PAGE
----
The Lowdown on How to Find the Best HVAC Contractor
Are you responsible for the upkeep of a home, rental property, or commercial building? And do you live in a place where heating and air-conditioning are standard systems in structures? If you answered “yes” to both those questions, you need to have an HVAC contractor in your phone favorites list.
Heating, ventilation and cooling systems have several important components (the air handler, the compressor unit outside, and the ductwork that goes throughout the building). Old systems with aging equipment and ducts develop problems or simply wear out, but even new systems can malfunction or get damaged.
Do the work to find a reputable, affordable HVAC contractor ahead of time. Then, if your a/c goes out in the middle of a sweltering summer day, you can call a company that you’ve already vetted and get a technician scheduled for an emergency visit.
What Services Do HVAC Contractors Provide?
HVAC contractors provide these services:
- New and replacement AC installation
- Air conditioning repair and maintenance
- New and replacement heat pump installation
- Heat pump repair and maintenance
- New and replacement heating installation
- Emergency AC or heating repairs and service
- Attic insulation installation
- Ductwork cleaning, maintenance, and repairs
- Air filtration cleaning
Search Tips for Finding a Great HVAC Company
Reliable Local Referrals
Getting recommendations from local people you trust is at the top of our list of suggestions for finding a great HVAC provider. Reliable people—family, friends, neighbors, co-workers—will usually be happy to give you the name of an HVAC company that did good work for them. If they’ve had a bad experience with a vendor, they’ll usually tell you that, too, which can also be helpful.
The internet has almost all the information you need for finding a good HVAC business. We say “almost,” because not every HVAC company has a website, and websites are the vehicles that deliver the most helpful information. Type “HVAC contractor near me” into your search engine’s search box. This query will generate a full list of companies in your area.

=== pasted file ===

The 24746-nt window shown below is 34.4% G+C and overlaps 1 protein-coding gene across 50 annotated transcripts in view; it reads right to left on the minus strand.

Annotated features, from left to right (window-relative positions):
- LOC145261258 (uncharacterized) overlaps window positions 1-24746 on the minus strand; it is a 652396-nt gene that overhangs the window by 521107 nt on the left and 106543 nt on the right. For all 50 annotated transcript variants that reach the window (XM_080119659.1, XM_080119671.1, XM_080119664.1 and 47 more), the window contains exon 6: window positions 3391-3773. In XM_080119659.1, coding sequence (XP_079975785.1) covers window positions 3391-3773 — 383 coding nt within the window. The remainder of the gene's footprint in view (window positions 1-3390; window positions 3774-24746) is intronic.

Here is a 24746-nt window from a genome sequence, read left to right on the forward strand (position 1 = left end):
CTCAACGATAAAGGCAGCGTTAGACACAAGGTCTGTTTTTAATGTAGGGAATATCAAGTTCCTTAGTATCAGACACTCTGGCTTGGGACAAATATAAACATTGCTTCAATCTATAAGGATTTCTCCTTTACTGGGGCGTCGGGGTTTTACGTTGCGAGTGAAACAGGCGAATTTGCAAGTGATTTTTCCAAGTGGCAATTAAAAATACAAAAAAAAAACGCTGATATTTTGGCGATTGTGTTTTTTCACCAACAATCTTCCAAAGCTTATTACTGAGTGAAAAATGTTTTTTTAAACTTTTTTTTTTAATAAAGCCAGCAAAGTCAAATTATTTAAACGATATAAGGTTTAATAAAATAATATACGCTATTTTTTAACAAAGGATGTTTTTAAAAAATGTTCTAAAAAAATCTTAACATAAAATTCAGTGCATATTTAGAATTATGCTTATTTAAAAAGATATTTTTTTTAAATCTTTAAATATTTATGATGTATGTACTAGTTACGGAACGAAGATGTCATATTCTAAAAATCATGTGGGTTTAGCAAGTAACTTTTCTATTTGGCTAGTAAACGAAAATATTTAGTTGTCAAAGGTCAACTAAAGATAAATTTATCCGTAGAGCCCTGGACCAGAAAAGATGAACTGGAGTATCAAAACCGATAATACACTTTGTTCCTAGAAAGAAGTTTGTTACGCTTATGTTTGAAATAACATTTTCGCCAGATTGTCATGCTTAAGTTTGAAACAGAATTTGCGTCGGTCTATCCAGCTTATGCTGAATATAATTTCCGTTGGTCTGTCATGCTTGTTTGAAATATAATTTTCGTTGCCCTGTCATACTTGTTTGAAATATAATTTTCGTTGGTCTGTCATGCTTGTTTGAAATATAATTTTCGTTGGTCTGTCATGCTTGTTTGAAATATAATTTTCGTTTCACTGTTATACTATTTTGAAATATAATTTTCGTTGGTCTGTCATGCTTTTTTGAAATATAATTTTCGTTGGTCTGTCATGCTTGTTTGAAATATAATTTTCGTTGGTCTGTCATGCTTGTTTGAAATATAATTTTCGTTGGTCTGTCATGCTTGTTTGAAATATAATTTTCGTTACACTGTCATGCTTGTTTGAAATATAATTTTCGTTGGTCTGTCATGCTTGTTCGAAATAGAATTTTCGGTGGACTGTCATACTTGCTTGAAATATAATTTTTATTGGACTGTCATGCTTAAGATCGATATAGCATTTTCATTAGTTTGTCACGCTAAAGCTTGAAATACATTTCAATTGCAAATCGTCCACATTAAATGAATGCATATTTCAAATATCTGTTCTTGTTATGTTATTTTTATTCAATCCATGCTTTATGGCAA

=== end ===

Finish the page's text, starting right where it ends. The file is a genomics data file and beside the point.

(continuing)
The search will also produce listings of directories such as Angie’s List, Home Advisor, and Thumbtack. Utilize those services to find recommended HVAC companies.
The search engine results page (SERP) map displays the locations of the companies in your area. If you open the SERP map, you’ll also see every company’s name, address, phone number, and website, if they have one.
Pay Attention to Reviews
The SERP map displaying HVAC companies near you contains reviews along with the individual business listings. Check these reviews and ratings.
You may also visit each company’s Google business page to see reviews there. Reviews on Google business pages are usually authentic and reliable.
Information You Should Look for Upfront
Be systematic in your information search as you check out individual HVAC companies’ websites. Make notes as you find answers to these questions about potential HVAC providers for your house or building.
- How many years has the company been doing business?
- How big is the company (how many technicians are there)?
- Is the company licensed and insured?
- Are work and equipment warrantied?
- Is financing available?
- Are estimates free? If there is a charge, does that amount get credited to repair work?
- Are technicians background-checked and criminal-checked?
More information can be obtained through phone calls to the companies that look like the best candidates. Narrow your candidate list to three, and then speak to a representative from each company. Confirm the information you found on the website to make sure that nothing has changed and ask other questions that weren’t answered on the site.
Some of these questions might include:
- If permits are required for the work I need to have done, will you get them?
- Is it standard practice to do a manual J load calculation and share it with me?
- Is it standard practice to confirm that the load calculation is right for my system?
- How long are your labor, material, and manufacturer warranties?
- Can I see those warranties now?
- Do the warranties contain any restrictions? Do the money-back guarantees include restrictions?
Although it seems like an inconvenience now, schedule estimate visits with three (yes, three) separate HVAC providers. Your goal is to find a long-term HVAC contractor. Cutting corners on the vetting process could come back to bite you. Be thorough in the search, and you’ll be more likely to end up with the company that’s the best fit for you.
Make the First Job a Small One
Request an estimate from three HVAC contractors on a job that’s not too big. You might want faucets changed out or toilets replaced.